So what you could do there is you could create a queueing system, maybe use just SQS, and then every time a new job becomes available, you get the definition of that job. Rather than doing it straight away in the process that receives the definition of the jobs, you just send it to the queue, and then the queue is going to keep it in storage somehow, and other workers in the background can just ask to the queue, is there something I can do?
They can pick up the work and just do it in the background. Now, this brings a few interesting advantages. The first one is that you are not blocking the core application. If it's a web server, the web server can reply to the user as fast as possible. This is what the user expects on the web, while all the heavy work is offloaded to the background. If you have a peak of traffic, maybe that creates a lot of work that you'll need to do in the background.
So by having a queue and having workers, you have a decoupled system, and basically you can decide to scale up the workers' part. So add more and more workers to be able to respond to that increased demand for background work. And that can be very elastic, so when the demand is over, maybe you go back to a normal, you can remove all the workers that you don't need anymore. And also that adds resiliency, because if something fails, the queuing mechanism can automatically recognize that a job failed and put it back in the queue, so that means that another worker would pick it up again later and you can retry it automatically. And even more interesting, if that particular job keeps failing, you can add rules to basically move that job on the site. They are generally called dead letter queues. So it's basically another queue where you store all the jobs that you were not able to process, and a human can just go there and try to figure out why this consistently failed. Maybe there is a bug. You can fix that bug in your code and then push the message back to the original queue, and at that point, you are able to reprocess that message correctly. So that's basically giving you ways to never lose jobs and consistently be able to deliver on what the user expects. We want to talk about Lambda and SQS together. So how do they work together?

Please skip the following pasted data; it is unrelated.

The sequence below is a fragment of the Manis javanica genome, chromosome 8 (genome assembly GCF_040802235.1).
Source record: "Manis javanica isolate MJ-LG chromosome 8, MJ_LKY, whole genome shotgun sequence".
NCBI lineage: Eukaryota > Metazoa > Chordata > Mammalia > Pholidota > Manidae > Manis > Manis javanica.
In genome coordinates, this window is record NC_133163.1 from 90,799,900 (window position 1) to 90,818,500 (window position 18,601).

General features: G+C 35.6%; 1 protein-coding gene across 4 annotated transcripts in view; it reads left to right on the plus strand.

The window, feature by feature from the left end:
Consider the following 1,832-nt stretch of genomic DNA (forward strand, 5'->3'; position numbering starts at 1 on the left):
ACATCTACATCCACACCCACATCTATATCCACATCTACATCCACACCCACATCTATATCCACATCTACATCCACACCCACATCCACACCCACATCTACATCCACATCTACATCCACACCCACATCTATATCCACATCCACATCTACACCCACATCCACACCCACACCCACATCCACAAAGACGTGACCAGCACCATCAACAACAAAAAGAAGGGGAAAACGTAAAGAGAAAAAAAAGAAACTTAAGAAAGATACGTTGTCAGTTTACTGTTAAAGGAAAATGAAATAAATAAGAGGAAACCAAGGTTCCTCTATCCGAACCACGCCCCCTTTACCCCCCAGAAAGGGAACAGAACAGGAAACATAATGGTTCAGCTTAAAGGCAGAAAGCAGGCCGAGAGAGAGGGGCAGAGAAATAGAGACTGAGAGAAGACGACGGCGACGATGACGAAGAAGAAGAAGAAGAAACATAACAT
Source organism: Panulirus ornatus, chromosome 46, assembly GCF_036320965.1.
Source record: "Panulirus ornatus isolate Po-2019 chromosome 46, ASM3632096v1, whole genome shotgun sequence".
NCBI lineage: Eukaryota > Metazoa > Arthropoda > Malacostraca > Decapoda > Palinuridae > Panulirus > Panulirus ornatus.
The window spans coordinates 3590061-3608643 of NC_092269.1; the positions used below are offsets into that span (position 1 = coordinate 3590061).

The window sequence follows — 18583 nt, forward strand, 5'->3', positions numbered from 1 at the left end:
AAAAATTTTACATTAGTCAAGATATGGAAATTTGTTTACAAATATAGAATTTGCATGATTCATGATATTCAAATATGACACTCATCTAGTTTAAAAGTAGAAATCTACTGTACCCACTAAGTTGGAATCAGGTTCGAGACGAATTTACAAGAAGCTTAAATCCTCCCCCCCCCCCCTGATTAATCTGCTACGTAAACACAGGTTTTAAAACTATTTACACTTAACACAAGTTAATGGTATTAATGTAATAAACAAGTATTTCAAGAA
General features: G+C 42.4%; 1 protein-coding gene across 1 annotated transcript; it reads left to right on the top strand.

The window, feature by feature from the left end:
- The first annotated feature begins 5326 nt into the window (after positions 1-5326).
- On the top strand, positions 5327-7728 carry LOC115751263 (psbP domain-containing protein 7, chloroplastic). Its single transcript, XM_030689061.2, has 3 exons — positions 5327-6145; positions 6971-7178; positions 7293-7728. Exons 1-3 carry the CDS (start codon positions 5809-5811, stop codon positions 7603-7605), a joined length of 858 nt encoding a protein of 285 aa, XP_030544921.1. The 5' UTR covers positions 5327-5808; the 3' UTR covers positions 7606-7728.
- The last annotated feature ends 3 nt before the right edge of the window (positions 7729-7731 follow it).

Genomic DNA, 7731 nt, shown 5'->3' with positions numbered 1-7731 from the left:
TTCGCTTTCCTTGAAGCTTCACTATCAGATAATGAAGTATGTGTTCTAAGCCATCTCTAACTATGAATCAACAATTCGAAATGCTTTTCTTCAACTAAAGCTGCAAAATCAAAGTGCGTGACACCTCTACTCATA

Eoin: So with SQS, you're always using a poll-based model. You would need something to poll the queue, retrieve events, process them, and then delete them. It's a fairly simple API, really, when it comes to consuming messages from SQS, and we covered that in detail in the previous episodes. So traditionally, you'd use EC2 or a container or some other piece of long-lived compute running on AWS or even on-premises or anywhere else.
With AWS Lambda, it's a lot simpler because you don't have to run a poller yourself. The polling service is actually provided as part of Lambda's Event Source Mapping feature. And you may have used SQS and Lambda together without knowing that there was such a feature because a lot of things like the serverless framework or SAM kind of create this for you transparently under the hood when you create that trigger.
So within the AWS Lambda service, you've got this Event Source Mapping feature, and this is the bit that's doing the polling. It's also the same feature that handles Lambda triggers from Kinesis and Kafka, MQ, and DynamoDB streams. So if you imagine a simple architecture diagram, you've got your queue on the left and a Lambda function on the right. The Event Source Mapping is essentially a box in the middle that's running that polling and passing messages from the queue and invoking Lambda functions with the messages.